Explosion in Lebanon


Courtesy of BBC news

Sam Frederick Conson

Beirut blast: Lebanon is in mourning after a massive explosion kills dozens and injures thousands. On 4 August 2020, a large amount of ammonium nitrate stored at the port of the city of Beirut, the capital of Lebanon, exploded, causing at least 203 deaths, 6,500 injuries, and US$15 billion in property damage, and leaving an estimated 300,000 people homeless.

A cargo of 2,750 tons of the substance (equivalent to around 1.1 kilotons of TNT) had been stored in a warehouse without proper safety measures for the previous six years, after having been confiscated by the Lebanese authorities from the abandoned ship MV Rhosus. The explosion was preceded by a fire in the same warehouse.

An Associated Press photographer near Beirut’s port witnessed people wounded on the ground and widespread destruction in central Beirut. Videos taken by residents showed a fire raging at the port, sending up a giant column of smoke, illuminated by flashes of what appear to be fireworks. Local TV stations reported that a fireworks warehouse was involved. The fire then appeared to catch a nearby building, triggering a more massive explosion, sending up a mushroom cloud and a shock wave over the city.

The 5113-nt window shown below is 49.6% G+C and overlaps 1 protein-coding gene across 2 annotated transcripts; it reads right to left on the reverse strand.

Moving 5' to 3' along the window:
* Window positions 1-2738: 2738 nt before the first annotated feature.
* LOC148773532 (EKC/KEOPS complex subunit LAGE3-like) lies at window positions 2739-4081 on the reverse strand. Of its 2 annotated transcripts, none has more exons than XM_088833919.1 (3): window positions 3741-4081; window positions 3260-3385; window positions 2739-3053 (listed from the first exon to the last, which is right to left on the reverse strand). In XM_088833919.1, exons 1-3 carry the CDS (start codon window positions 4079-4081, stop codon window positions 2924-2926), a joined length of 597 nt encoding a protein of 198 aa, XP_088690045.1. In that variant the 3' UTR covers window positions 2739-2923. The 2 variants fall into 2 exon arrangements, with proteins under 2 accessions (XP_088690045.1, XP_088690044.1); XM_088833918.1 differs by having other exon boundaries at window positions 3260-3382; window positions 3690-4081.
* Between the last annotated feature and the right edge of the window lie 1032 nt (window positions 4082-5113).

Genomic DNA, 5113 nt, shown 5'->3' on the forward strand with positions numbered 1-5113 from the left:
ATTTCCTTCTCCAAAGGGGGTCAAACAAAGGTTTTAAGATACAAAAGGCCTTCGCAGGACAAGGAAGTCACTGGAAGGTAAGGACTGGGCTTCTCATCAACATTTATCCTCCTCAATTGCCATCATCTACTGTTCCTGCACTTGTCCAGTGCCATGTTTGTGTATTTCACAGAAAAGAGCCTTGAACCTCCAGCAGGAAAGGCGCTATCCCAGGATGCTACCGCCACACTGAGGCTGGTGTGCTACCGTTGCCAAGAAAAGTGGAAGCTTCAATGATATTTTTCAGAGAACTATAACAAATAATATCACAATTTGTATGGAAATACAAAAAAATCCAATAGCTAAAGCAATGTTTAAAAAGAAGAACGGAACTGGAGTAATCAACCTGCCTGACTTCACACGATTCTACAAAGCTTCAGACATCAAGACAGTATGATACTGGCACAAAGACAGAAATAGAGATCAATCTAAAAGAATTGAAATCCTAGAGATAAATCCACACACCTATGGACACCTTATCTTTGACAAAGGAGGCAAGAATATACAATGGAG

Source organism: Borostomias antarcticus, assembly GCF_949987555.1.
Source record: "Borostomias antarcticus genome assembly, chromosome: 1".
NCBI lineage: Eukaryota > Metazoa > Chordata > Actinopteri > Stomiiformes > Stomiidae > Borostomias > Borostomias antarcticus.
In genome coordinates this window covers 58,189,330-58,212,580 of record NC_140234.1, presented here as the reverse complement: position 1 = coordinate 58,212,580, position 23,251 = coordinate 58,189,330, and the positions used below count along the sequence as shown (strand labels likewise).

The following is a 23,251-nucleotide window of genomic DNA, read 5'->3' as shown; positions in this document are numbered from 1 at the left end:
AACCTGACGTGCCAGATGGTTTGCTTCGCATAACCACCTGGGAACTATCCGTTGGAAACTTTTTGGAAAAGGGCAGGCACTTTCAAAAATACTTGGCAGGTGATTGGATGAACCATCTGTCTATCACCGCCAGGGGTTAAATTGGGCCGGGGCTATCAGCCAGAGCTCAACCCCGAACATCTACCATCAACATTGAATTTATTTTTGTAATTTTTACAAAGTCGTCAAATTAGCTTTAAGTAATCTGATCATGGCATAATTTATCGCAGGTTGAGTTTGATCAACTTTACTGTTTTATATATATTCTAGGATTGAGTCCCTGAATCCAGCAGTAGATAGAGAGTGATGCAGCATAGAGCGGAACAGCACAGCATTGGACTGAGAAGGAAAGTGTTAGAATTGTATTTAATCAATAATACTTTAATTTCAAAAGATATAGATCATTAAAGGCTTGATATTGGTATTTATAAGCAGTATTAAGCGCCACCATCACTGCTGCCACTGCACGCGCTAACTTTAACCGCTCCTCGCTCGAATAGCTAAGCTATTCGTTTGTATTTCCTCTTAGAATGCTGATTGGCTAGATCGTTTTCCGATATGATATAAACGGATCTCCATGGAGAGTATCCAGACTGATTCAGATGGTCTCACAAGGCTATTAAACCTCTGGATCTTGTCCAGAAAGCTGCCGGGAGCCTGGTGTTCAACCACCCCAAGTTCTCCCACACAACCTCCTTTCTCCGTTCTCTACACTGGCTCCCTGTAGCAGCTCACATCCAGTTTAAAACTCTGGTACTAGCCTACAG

“It was like a nuclear explosion,” said Walid Abdo, a 43-year-old school teacher in the neighborhood of Gemayzeh near Beirut. The explosion overturned cars and stripped steel-framed buildings of their cladding. Within the port area, the explosion destroyed a section of shoreline and left a crater roughly 124 m (407 ft) in diameter and 43 m (141 ft) in depth. Homes as far as 10 kilometers (6 miles) away were damaged by the blast, and up to 300,000 people were left homeless by the explosion. As per www.sciencemag.org, ‘Absolutely horrendous.’ Scientists discuss Beirut’s blast and how they are coping with its aftermath.

As per npr.org, “No words can describe the horror of the disaster that has hit Beirut, turning it to a disaster-stricken city,” Lebanese President Michel Aoun said.